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Comparative Analysis of Fred Jackson and CJ Spiller in 2011

It remains a mystery as to how the Bills will look to split carries between Jackson and Spiller moving forward. I recently wrote a piece looking at how the Bills rushing offense performed this season. If you want to read that, click this link. The purpose of this piece is to compare Spiller and Jackson's performances this past season and try to determine how carries should be split moving forward.

In my last article I looked at all the Bills rushing plays by running backs in 2011. Here is a brief description as well as the results:

I recorded the distance for each run by our running backs. I ignored runs by Fitz since they were designed passing plays and runs that occurred when Fitz was pulled since they indicated the it was in garbage time. I also chose to exclude Brad Smith's wildcat runs. Here is the breakdown:

Bills RB's averaged 5.1 yds/carry

<3 yards: 158 carries

4-8 yards: 94 carries

9-14 yards: 27 carries

15+ yards: 25 carries

Totals Rushes: 304

Percent of Rushes 9+ yards: 17%

Percent of Rushes <3 yards: 52%

Fred Jackson ran the ball 170 times for 934 yds and 6 TD, averaging 5.4 yds/carry. 39 rec for 442 yds 0 TD.

C.J. Spiller ran the ball 107 times for 561 yds and 4 TD, averaging 5.2 yds/carry. 39 rec for 269 yds and 2 TD.

In the first 7 games, Jackson had 137 carries while Spiller had only 13. While Jackson was seemingly dominant on the field, the data I collected suggests that Spiller may have been just as effective, if not more so, than Jackson with his limited touches.

Jackson: (1st 7 games----Total)

<3 yards: 76 carries----89 carries

4-8 yards: 38 carries----51 carries

9-14 yards: 12 carries----16 carries

15+ yards: 11 carries----14 carries

Spiller: (1st 7 games----Total)

<3 yards: 4 carries---- 52 carries

4-8 yards: 4 carries---- 36 carries

9-14 yards: 3 carries---- 8 carries

15+ yards: 2 carries---- 11 carries

Through the first 7 games, Spiller rushed the ball only 13 times compared to Jackson's 137 carries. Most people, myself included, argued that Jackson was simply playing too good to warrant putting Spiller in the game. But when I looked over the running plays I noticed something interesting. Of the 13 carries Spiller had in the first 7 weeks, only 4 resulted in <3 yards. So 9/13 (69%) of his runs were successful (4+ yards). Of Jackson's 137 carries in those games, 77 resulting in <3 yards- entailing that only 60/137 (44%) of his runs were successful. Additionally, Spiller ran for 9+ yards on 5/13 (38%) of those carries, compared to Jackson's 23/137 (16%).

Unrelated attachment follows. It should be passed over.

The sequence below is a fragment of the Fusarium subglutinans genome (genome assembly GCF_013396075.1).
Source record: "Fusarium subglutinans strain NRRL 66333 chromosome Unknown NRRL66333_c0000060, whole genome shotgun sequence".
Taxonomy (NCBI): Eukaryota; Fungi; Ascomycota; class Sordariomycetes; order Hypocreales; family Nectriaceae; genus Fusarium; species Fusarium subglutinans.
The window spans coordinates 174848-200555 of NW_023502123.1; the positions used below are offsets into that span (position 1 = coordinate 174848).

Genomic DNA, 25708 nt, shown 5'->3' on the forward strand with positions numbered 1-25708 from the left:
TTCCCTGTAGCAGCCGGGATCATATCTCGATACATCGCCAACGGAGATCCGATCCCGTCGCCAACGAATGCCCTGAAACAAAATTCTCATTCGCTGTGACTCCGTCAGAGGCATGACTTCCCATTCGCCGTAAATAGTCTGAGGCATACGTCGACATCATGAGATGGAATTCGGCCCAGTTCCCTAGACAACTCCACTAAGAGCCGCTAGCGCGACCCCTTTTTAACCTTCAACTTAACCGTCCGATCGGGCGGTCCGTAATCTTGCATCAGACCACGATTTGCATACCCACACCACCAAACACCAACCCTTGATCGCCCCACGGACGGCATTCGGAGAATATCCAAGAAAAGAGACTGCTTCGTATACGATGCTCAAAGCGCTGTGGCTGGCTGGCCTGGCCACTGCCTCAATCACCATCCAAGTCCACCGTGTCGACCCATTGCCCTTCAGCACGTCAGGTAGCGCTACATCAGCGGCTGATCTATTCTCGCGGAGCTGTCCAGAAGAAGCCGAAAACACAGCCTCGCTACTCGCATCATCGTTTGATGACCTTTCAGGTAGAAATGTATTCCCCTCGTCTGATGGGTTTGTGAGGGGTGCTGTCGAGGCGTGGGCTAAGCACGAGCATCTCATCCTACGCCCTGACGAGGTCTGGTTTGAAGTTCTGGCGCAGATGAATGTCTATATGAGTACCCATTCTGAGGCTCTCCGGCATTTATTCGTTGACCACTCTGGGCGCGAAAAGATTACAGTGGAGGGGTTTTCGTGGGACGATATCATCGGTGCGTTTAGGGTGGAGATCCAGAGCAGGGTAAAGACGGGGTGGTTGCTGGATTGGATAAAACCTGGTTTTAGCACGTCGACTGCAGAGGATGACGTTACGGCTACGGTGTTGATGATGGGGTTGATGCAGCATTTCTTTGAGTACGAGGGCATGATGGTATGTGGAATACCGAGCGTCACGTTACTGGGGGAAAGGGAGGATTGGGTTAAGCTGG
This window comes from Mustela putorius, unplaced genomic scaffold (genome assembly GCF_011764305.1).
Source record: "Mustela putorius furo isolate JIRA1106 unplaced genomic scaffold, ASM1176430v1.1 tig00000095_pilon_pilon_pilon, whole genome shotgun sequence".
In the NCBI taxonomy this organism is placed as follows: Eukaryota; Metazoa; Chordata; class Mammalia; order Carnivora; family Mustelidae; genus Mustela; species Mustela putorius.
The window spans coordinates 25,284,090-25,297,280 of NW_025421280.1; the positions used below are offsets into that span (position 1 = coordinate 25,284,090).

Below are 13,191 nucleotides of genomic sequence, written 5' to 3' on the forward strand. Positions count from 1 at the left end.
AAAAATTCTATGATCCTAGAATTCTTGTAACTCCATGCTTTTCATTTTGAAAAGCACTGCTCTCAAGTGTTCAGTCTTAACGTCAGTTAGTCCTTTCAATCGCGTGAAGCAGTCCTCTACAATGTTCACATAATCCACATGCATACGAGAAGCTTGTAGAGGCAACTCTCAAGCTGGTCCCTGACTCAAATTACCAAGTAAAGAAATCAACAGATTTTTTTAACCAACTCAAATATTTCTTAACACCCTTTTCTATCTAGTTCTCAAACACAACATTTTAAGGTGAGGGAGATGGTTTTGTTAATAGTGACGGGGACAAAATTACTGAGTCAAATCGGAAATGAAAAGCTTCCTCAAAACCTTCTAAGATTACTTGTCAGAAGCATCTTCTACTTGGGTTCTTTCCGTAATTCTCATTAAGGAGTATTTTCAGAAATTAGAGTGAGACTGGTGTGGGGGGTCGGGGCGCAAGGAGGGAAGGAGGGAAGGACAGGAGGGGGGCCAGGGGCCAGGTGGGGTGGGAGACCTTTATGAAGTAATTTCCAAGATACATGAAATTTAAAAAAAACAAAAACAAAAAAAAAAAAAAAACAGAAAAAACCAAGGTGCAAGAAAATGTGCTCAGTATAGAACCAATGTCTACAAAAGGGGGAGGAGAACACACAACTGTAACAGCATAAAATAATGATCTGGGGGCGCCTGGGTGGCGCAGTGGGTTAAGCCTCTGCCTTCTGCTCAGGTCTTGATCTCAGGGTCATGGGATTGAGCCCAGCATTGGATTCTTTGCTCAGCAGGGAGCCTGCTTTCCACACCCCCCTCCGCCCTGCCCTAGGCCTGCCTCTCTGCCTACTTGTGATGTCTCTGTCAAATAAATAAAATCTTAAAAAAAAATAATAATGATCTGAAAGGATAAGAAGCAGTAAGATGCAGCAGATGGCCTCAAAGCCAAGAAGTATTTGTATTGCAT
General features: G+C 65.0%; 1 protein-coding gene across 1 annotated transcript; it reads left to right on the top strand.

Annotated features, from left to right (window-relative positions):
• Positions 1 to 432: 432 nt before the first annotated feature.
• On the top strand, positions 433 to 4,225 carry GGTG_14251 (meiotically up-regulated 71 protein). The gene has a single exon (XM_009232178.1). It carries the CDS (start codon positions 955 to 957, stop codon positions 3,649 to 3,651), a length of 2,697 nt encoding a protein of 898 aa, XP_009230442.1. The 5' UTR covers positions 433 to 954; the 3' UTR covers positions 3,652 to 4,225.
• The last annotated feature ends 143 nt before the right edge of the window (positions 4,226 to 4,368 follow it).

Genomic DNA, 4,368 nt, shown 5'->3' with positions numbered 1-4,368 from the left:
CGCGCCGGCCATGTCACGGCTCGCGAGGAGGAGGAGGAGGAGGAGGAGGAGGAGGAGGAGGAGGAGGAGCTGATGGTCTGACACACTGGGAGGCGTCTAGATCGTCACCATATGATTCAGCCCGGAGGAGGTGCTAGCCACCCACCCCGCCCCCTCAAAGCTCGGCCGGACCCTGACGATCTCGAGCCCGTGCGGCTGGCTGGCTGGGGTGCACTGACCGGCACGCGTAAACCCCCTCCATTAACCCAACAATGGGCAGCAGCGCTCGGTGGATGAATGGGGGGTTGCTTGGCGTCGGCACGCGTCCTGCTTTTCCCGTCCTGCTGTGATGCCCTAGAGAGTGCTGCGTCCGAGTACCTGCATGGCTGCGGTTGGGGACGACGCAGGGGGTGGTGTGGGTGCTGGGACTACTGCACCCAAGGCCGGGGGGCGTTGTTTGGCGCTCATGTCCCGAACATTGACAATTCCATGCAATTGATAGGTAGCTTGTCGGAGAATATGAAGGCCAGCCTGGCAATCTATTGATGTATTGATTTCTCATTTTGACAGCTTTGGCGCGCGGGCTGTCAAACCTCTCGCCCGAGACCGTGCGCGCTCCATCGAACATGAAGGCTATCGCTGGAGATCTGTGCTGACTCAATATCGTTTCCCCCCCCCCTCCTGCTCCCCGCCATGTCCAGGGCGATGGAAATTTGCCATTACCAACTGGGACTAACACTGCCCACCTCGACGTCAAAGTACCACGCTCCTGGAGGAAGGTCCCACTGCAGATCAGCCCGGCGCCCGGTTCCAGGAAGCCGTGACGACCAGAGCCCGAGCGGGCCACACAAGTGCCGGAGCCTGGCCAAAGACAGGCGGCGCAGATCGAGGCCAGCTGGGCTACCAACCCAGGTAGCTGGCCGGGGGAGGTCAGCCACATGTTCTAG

How did the two compare on the season? They were actually remarkably similar.

<3 yards: Jackson 52%---Spiller 48%

4-8 yards: Jackson 30%--- Spiller 34%

9-14 yards: Jackson 9%---- Spiller 8%

15+ yards: Jackson 8%--- Spiller 10%

Another area I looked at was how consistent the Bills were when they ran the ball. The Bills RB's average 5.2 yards/carry, but that number was thwarted by 25 runs of 15+ yards. On those 25 carries we gained 672 of our 1565 total rushing yards for the season. So 8% of our runs accounted for 43% of our total rushing yardage. On the remaining 279 rushes we averaged a very pedestrian 3.2 yards/carry.

Jackson had 14 runs over 15 yards that accounted for 411 yards (44%) of his total rushing yardage.

Spiller had 11 runs over 15 yards that accounted for 261 yards (46%) of his total rushing yardage.

Ignoring these carries, Jackson averaged 3.4 yds/attempt and Spiller averaged 3.1 yds/attempt.

Overall the numbers between the two are extremely balanced. As a team the Bills need to be more consistent with the run game as it is very difficult to sustain drives when half your runs are unsuccessful. Jackson exceeded Spiller's receiving yardage total by a lot, but in my opinion that was due to the design of the plays. Jacksons receptions were generally screen passes meant to get him in open space, Spillers were generally short routes designed to take advantage of mismatches and get 5-10 yards. The biggest difference between the two is that Jackson made more out of his bad carries. He turned no gainers into 2-3 yards runs, while Spiller would generally go down at the line. That's why I believe Jackson averaged more yards per carry despite the relative distribution of yardage gains being similar. Jackson is still the better player right now, but Spiller isn't far behind. In my opinion the Bills should use a 60-40 split in carries moving forward next season. The Bills would benefit from finding ways to get the ball into both of their hands as often as possible- a feat made easier when both of them are on the field.

Just another great fan opinion shared on the pages of BuffaloRumblings.com.

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